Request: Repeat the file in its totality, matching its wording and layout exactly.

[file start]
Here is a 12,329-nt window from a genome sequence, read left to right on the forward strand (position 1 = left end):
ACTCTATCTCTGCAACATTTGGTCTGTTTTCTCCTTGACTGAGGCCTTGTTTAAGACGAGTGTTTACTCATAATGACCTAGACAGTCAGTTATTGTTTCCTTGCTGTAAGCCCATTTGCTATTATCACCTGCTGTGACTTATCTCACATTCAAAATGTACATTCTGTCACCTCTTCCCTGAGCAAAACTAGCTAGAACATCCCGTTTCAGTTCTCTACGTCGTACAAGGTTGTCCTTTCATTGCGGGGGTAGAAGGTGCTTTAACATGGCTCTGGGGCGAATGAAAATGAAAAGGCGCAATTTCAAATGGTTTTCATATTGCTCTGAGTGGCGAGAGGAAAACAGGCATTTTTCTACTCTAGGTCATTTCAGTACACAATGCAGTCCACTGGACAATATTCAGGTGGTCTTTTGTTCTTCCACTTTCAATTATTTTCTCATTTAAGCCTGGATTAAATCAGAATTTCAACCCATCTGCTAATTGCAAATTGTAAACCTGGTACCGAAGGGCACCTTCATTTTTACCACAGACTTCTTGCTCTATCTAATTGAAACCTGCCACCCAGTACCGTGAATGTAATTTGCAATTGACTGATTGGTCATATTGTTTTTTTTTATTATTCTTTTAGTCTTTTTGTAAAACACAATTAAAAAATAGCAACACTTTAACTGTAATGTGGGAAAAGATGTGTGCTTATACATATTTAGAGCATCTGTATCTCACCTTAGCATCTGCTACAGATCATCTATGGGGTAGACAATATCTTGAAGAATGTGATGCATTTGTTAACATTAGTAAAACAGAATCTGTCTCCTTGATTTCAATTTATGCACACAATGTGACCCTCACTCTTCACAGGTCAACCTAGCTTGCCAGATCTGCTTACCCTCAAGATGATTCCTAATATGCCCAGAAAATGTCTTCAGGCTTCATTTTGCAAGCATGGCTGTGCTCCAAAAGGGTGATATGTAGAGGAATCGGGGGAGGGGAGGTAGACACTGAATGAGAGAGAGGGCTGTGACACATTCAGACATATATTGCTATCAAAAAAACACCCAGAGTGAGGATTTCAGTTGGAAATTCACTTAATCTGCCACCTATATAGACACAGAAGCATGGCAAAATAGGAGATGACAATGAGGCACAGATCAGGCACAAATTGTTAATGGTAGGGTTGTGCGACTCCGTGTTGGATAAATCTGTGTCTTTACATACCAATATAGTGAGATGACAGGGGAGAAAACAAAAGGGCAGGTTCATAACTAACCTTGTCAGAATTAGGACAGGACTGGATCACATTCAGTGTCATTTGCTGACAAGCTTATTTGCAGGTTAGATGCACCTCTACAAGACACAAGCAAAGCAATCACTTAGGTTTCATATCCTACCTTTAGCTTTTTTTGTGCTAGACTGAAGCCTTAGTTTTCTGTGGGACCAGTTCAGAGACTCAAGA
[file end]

Here is a 12,329-nt window from a genome sequence, read left to right on the forward strand (position 1 = left end):
ACTCTATCTCTGCAACATTTGGTCTGTTTTCTCCTTGACTGAGGCCTTGTTTAAGACGAGTGTTTACTCATAATGACCTAGACAGTCAGTTATTGTTTCCTTGCTGTAAGCCCATTTGCTATTATCACCTGCTGTGACTTATCTCACATTCAAAATGTACATTCTGTCACCTCTTCCCTGAGCAAAACTAGCTAGAACATCCCGTTTCAGTTCTCTACGTCGTACAAGGTTGTCCTTTCATTGCGGGGGTAGAAGGTGCTTTAACATGGCTCTGGGGCGAATGAAAATGAAAAGGCGCAATTTCAAATGGTTTTCATATTGCTCTGAGTGGCGAGAGGAAAACAGGCATTTTTCTACTCTAGGTCATTTCAGTACACAATGCAGTCCACTGGACAATATTCAGGTGGTCTTTTGTTCTTCCACTTTCAATTATTTTCTCATTTAAGCCTGGATTAAATCAGAATTTCAACCCATCTGCTAATTGCAAATTGTAAACCTGGTACCGAAGGGCACCTTCATTTTTACCACAGACTTCTTGCTCTATCTAATTGAAACCTGCCACCCAGTACCGTGAATGTAATTTGCAATTGACTGATTGGTCATATTGTTTTTTTTTATTATTCTTTTAGTCTTTTTGTAAAACACAATTAAAAAATAGCAACACTTTAACTGTAATGTGGGAAAAGATGTGTGCTTATACATATTTAGAGCATCTGTATCTCACCTTAGCATCTGCTACAGATCATCTATGGGGTAGACAATATCTTGAAGAATGTGATGCATTTGTTAACATTAGTAAAACAGAATCTGTCTCCTTGATTTCAATTTATGCACACAATGTGACCCTCACTCTTCACAGGTCAACCTAGCTTGCCAGATCTGCTTACCCTCAAGATGATTCCTAATATGCCCAGAAAATGTCTTCAGGCTTCATTTTGCAAGCATGGCTGTGCTCCAAAAGGGTGATATGTAGAGGAATCGGGGGAGGGGAGGTAGACACTGAATGAGAGAGAGGGCTGTGACACATTCAGACATATATTGCTATCAAAAAAACACCCAGAGTGAGGATTTCAGTTGGAAATTCACTTAATCTGCCACCTATATAGACACAGAAGCATGGCAAAATAGGAGATGACAATGAGGCACAGATCAGGCACAAATTGTTAATGGTAGGGTTGTGCGACTCCGTGTTGGATAAATCTGTGTCTTTACATACCAATATAGTGAGATGACAGGGGAGAAAACAAAAGGGCAGGTTCATAACTAACCTTGTCAGAATTAGGACAGGACTGGATCACATTCAGTGTCATTTGCTGACAAGCTTATTTGCAGGTTAGATGCACCTCTACAAGACACAAGCAAAGCAATCACTTAGGTTTCATATCCTACCTTTAGCTTTTTTTGTGCTAGACTGAAGCCTTAGTTTTCTGTGGGACCAGTTCAGAGACTCAAGA